SAN BERNARDINO, Calif. (AP) — San Bernardino gunman Syed Rizwan Farook had been in contact with known extremists on social media, a U.S. intelligence official said Thursday, and police said he and his wife had enough bullets and bombs to slaughter hundreds when they launched their deadly attack on a holiday party.
The details came to light as investigators tried to determine whether the rampage that left 14 people dead was terrorism, a workplace grudge or some combination.
The husband-and-wife killers were not on the FBI's radar before the massacre, said a second U.S. official, who likewise spoke on condition of anonymity because he was not authorized to discuss the investigation.
Wearing black tactical gear and wielding assault rifles, Farook, a 28-year-old county restaurant inspector, and his wife, Tashfeen Malik, 27, sprayed as many as 75 rounds into a room at a social service center for the disabled, where Farook's co-workers had gathered for a holiday banquet Wednesday. Farook had attended the event but slipped out at some point, then returned in battle dress.
Four hours later and two miles away, the couple died in a furious gunbattle in which they fired 76 rounds, while 23 law officers unleashed about 380, police said.
On Thursday, Police Chief Jarrod Burguan offered a grim morning-after inventory that suggested Wednesday's bloodbath could have been far worse.
The couple left behind three rigged-together pipe bombs with a remote-control detonating device that apparently malfunctioned, and they had more than 1,600 rounds of ammunition left when police killed them in their rented SUV, Burguan said.
Also, at a family home in the nearby town of Redlands, they had 12 pipe bombs, tools for making more, and over 3,000 additional rounds of ammunition, the chief said.
"We don't know if this was workplace rage or something larger or both," Attorney General Loretta Lynch said in Washington, echoing President Barack Obama. "At this point in time we don't know the motivation."
Investigators are trying to determine whether Farook became radicalized and, if so, how, and whether he was in contact with any foreign terrorist organization, said the U.S. intelligence official, who spoke on condition of anonymity because he was not authorized to discuss the matter publicly.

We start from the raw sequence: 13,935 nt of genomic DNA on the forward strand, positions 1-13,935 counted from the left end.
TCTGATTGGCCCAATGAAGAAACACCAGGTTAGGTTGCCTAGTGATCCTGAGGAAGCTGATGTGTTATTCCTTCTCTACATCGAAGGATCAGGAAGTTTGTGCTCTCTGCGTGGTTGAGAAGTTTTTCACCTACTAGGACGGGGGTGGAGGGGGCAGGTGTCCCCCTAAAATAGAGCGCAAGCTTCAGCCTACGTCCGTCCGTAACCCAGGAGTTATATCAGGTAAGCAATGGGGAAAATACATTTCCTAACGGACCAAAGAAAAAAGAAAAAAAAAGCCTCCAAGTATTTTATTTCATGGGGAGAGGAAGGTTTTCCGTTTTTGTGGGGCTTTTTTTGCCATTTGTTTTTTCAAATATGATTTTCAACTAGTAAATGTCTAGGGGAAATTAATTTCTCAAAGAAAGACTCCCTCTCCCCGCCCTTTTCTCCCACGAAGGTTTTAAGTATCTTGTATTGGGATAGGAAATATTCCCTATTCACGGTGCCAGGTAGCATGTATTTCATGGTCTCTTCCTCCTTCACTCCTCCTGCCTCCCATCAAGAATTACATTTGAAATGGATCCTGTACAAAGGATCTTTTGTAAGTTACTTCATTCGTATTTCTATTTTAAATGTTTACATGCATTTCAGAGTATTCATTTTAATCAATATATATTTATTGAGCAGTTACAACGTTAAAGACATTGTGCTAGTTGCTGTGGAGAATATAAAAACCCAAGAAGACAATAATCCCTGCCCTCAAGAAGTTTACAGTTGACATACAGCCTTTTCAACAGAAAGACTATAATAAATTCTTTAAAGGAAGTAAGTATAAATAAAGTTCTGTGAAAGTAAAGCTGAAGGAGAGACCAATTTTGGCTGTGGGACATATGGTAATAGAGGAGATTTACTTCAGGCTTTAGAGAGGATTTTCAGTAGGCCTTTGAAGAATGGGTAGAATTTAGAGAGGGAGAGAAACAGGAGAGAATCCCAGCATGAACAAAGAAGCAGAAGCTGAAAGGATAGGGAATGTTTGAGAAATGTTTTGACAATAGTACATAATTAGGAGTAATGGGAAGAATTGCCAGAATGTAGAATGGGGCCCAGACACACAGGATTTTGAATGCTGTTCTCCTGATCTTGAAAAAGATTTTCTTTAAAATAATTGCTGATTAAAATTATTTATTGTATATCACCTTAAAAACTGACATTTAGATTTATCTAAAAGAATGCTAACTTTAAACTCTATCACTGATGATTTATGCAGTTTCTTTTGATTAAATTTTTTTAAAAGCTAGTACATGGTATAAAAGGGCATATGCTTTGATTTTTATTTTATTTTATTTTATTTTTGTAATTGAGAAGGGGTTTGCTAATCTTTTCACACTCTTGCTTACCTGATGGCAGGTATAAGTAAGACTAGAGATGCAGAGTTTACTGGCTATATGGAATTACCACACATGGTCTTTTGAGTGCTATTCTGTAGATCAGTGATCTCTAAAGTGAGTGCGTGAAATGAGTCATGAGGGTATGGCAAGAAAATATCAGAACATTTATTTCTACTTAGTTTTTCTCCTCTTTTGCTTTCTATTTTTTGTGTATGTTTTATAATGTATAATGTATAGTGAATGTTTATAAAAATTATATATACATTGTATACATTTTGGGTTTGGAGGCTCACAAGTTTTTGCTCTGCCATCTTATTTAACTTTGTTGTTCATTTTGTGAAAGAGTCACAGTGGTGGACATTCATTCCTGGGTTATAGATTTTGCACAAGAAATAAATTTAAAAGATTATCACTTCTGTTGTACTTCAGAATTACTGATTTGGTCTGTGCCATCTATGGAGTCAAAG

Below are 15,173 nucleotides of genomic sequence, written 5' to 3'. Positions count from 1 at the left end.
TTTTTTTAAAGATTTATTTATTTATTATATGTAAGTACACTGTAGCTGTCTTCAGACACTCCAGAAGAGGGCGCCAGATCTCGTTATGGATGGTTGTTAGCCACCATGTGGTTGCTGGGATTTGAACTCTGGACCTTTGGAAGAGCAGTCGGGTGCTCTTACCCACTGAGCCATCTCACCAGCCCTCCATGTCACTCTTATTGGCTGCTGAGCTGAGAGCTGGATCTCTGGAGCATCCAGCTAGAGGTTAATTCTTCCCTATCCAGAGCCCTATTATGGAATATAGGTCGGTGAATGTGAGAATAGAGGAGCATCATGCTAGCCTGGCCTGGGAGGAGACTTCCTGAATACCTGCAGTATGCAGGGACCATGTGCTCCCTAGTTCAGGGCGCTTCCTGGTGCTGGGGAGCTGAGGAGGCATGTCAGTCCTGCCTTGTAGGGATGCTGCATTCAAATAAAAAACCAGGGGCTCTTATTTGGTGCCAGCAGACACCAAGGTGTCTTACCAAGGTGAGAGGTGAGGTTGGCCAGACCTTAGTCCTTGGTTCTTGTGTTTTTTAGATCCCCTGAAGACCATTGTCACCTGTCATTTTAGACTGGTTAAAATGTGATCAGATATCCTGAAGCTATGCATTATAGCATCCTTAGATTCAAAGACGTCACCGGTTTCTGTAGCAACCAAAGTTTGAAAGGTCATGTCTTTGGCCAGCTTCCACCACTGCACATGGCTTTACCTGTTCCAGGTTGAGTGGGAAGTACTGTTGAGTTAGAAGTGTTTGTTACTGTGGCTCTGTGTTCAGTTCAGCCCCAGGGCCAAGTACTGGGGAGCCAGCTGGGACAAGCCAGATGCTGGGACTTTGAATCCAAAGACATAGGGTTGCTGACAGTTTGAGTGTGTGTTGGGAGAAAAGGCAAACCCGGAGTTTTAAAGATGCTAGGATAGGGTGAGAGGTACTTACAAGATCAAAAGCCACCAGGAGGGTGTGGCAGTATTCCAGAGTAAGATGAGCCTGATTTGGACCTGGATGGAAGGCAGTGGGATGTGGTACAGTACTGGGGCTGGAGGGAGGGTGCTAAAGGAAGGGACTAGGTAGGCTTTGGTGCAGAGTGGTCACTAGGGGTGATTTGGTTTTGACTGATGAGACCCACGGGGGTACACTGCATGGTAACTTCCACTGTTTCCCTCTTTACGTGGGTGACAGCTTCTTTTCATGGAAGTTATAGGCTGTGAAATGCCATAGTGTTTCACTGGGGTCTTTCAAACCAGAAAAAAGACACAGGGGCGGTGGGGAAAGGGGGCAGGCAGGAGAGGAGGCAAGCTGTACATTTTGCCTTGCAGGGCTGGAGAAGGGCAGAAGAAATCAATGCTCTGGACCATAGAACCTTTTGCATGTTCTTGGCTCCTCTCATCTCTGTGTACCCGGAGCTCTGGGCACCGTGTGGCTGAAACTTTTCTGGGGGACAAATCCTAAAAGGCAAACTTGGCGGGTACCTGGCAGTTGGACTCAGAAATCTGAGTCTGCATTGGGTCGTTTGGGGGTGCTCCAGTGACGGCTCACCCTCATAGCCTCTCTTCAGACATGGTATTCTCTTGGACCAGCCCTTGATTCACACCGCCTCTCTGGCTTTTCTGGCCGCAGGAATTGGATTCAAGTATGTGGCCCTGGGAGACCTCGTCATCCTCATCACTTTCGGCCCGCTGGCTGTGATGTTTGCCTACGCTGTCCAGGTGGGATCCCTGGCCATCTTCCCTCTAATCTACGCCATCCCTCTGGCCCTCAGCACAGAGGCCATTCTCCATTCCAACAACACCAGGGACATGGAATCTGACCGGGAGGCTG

But the official said Farook had been in touch on social media with extremists who were under FBI scrutiny.
The second U.S. official said the FBI was treating the attack as a potential act of terror but had reached no conclusion that it was. The official said that Farook's contacts online did not involve "significant players on our radar" and dated back some time, and there was no immediate indication of any "surge" in communication ahead of the shooting.
The official cautioned that such contact "in and of itself doesn't mean that you a terrorist."
Wednesday's attack was the nation's deadliest mass shooting since the Newtown, Connecticut, school tragedy three years ago that left 26 children and adults dead.
Twenty-one people were injured before the day was out in this Southern California city of 214,000, including two police officers, authorities said. Two of the wounded remained in critical condition.
Authorities said the attack was carefully planned.
"There was obviously a mission here. We know that. We do not know why. We don't know if this was the intended target or if there was something that triggered him to do this immediately," David Bowdich, assistant director of the FBI's Los Angeles office, said as the bureau took over the investigation.
Farook has no known criminal record, Burguan said. He was born in Chicago to a Pakistani family, was raised in Southern California and worked at San Bernardino County's Department of Public Health for five years, according to authorities and acquaintances. The Saudi Embassy said he traveled to Saudi Arabia in the summer of 2014 for nine days.
As for Malik, she came to the U.S. in July 2014 on a Pakistani passport and a fiancée visa, authorities said. To get the visa, immigrants submit to an interview and biometric and background checks — screening intended to identify anyone who might pose a threat.
Adam Lankford, a criminal justice professor at the University of Alabama, said his review of mass public shootings in the U.S. indicates this is the first one in recent history to involve a male-female team.
Federal authorities said that Farook legally bought two handguns used in the massacre and that their two assault rifles were legally bought by someone else. They did not say how the rifles got into the attackers' hands.
As for any workplace conflicts, co-worker Patrick Baccari said that up until the rampage, Farook showed no signs of unusual behavior and was a reserved young man.
Two weeks ago, Farook and one of the co-workers he killed, 52-year-old Nicholas Thalasinos, had a heated conversation about Islam, according to Kuuleme Stephens, a friend of the victim's.
Stephens said she happened to call Thalasinos while he was at work and having a discussion with Farook. She said Thalasino told her that Farook "doesn't agree that Islam is not a peaceful religion."
Before they went on the rampage, the couple dropped off their 6-month-old daughter with relatives Wednesday morning, saying they had a doctor's appointment, according to Hussam Ayloush, executive director of the Council on American-Islamic Relations.
Baccari said he was sitting at the same banquet table as Farook before Farook suddenly disappeared, leaving his coat on his chair. Baccari said that when the shooting started, he took refuge in a bathroom and suffered minor wounds from shrapnel slicing through the wall.
The shooting lasted about five minutes, he said, and when he looked in the mirror he realized he was bleeding.
"If I hadn't been in the bathroom, I'd probably be laying dead on the floor," he said.